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The question of liability in cyber attacks

Last week we were told the Waikato District Health Board was thrown into chaos because of a cyber-attack on its IT systems. The attacker demanded the payment of a ransom.

Waikato DHB cyber attackPhone lines were crashed and the computer system had almost all information technology services blocked apart from some email accessibility. Operations and other services were cancelled. Urgent surgery was still to be carried out perhaps at Waikato Hospital but failing that at other hospitals.

We are also told that the attack was probably caused by somebody opening an email attachment.

This is an important finding by the Waikato District Health Board because it alerts us all to the importance of taking care in opening email attachments from unknown or unusual senders.

How many readers just simply open emails and attachments regardless of who sent them to see what they have to say? And if you are an employee doing this, what liability do you have? And if you are breaching a company policy when you do this, surely your position is worse?

Any unfortunate employee who opens an email and attachment that results in the infection of their employer’s systems will probably feel desolate, especially if the damage is extensive.

Of course, we do not know the circumstances that led to the opening of the email at Waikato, but no doubt the district health board will be looking into that. Where an employee is guilty of poor performance, employment consequences may follow.

But in general, what can an employer recover in terms of the costs and expenses incurred where an employee is at fault?

In the old days of the common law of master and servant, particularly in England, things were quite tough. The servant had to repay the master for losses caused by their negligence. Where the employer is insured, perhaps the insurance company would sue the worker.

That is exactly what happened in a case involving Martin Alfred Lister, who was 27 years of age in 1949 when an accident occurred. He had worked for his employer since he was 17, apart from a break during World War II.

He and his father were taking a truck into a slaughterhouse yard in Romford in England. The father got out of the truck and went behind it and the son reversed into him. The father was injured and it was accepted that the son had driven the truck negligently without properly looking where he was going.

The father sued the company for personal injury for the negligence of one of its employees, who happened to be his son. The employer’s insurance company insisted on recovering the damages awarded to the father from the son as damages for negligence and/or breach of contract.

A sad story displaying the harshness of the thinking in the late 1940s in England.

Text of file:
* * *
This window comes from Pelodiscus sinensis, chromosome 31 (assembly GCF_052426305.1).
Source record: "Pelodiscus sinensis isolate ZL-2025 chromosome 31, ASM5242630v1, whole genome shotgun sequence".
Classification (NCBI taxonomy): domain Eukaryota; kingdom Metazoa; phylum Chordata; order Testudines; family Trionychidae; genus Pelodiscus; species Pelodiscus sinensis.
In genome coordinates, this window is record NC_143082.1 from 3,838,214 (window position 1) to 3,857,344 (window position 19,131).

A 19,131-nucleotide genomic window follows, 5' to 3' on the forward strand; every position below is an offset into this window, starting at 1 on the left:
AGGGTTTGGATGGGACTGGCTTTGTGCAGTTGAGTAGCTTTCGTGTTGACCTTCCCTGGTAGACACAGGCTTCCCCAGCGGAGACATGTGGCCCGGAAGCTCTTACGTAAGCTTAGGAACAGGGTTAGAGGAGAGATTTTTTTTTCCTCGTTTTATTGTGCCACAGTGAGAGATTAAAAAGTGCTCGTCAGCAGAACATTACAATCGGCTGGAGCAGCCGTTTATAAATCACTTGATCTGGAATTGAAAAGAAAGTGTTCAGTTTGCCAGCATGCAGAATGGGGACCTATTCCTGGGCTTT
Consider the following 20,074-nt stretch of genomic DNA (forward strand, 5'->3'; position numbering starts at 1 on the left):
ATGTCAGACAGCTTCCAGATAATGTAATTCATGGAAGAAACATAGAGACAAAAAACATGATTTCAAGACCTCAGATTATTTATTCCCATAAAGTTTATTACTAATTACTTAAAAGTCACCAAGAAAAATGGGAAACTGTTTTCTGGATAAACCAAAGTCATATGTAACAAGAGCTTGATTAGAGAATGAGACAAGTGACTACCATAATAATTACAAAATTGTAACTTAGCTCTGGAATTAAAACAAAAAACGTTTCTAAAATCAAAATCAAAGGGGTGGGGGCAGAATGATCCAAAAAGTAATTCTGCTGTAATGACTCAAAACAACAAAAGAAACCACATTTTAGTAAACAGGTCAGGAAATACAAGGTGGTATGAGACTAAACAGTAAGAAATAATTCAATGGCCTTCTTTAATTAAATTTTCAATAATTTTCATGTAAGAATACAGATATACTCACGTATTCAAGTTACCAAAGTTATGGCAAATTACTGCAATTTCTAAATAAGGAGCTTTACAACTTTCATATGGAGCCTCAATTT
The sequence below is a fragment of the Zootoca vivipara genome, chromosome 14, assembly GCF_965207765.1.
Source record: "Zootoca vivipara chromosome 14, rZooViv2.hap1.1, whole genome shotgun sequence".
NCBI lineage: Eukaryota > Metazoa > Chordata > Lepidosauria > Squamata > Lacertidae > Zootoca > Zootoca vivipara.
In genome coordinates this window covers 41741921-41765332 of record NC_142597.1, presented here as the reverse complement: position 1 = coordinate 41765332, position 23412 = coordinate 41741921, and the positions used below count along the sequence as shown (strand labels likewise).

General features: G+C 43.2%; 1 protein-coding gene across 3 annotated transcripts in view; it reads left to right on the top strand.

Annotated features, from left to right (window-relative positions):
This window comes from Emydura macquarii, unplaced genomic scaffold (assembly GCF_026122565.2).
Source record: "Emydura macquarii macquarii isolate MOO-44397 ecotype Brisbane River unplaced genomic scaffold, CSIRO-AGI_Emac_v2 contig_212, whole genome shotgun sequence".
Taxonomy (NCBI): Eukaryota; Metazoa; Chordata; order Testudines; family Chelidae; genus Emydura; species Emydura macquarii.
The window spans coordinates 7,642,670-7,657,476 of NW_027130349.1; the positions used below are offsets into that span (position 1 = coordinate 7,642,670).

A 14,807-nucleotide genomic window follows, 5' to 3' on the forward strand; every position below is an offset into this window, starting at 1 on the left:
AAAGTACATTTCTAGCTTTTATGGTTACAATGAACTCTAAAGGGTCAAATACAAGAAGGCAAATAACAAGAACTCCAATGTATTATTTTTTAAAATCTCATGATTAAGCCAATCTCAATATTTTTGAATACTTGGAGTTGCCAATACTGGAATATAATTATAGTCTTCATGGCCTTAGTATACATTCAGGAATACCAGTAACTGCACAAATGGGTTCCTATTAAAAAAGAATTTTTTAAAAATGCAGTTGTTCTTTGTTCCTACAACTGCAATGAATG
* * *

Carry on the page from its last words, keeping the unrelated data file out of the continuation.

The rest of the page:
In much more recent times, a case decided by Judge Christina Inglis – now the chief judge of the Employment Court – shows the emphasis is quite different.

The case involved the Auckland Council at the time of the transition from many small local bodies to the merged Auckland Council. The focus was on whether or not a worker had complied with advice received on tax payments. The worker lost her job and brought a personal grievance. The council later sought damages for breach of contract against the worker.

The court made the following observation: “[It] is strongly arguable that in the modern context of employment relationships in New Zealand, and in light of the mutual obligations conferred on the parties under the act, an employer may not seek to recover damages from an employee arising from acts of negligence committed during the course of their duties.”

“If it were otherwise it would likely have a chilling effect on the way in which employees undertake their duties, could lead to reactive claims or threats of claims against those taking personal grievances which would undermine the statutory framework for resolving employment relationship issues, and expose employees to significant potential financial liability for a breach even in circumstances that could never justify a dismissal.

“It also raises policy concerns about the fair allocation of risk and which party is best placed to mitigate potential liability.”

The tide is certainly turning against the older judicial thinking that an employer could recover damages from an employee for acts of negligence committed in the course of their duties.

It is unlikely that a worker who opens an email attachment which infects their employer’s system will be liable for the losses incurred. But having said that, they may well be faced with employment consequences.

Regardless of these interesting arguments, there are surely lessons on what happened at Waikato District Health Board for all of us. Take great care in opening emails and especially attachments from strange senders. Better to have someone check it out than let curiosity take over and take a risk.

Employers must make sure their software protection programme is up to date and have good company policies to guide the staff. Staff best take due care and follow those policies.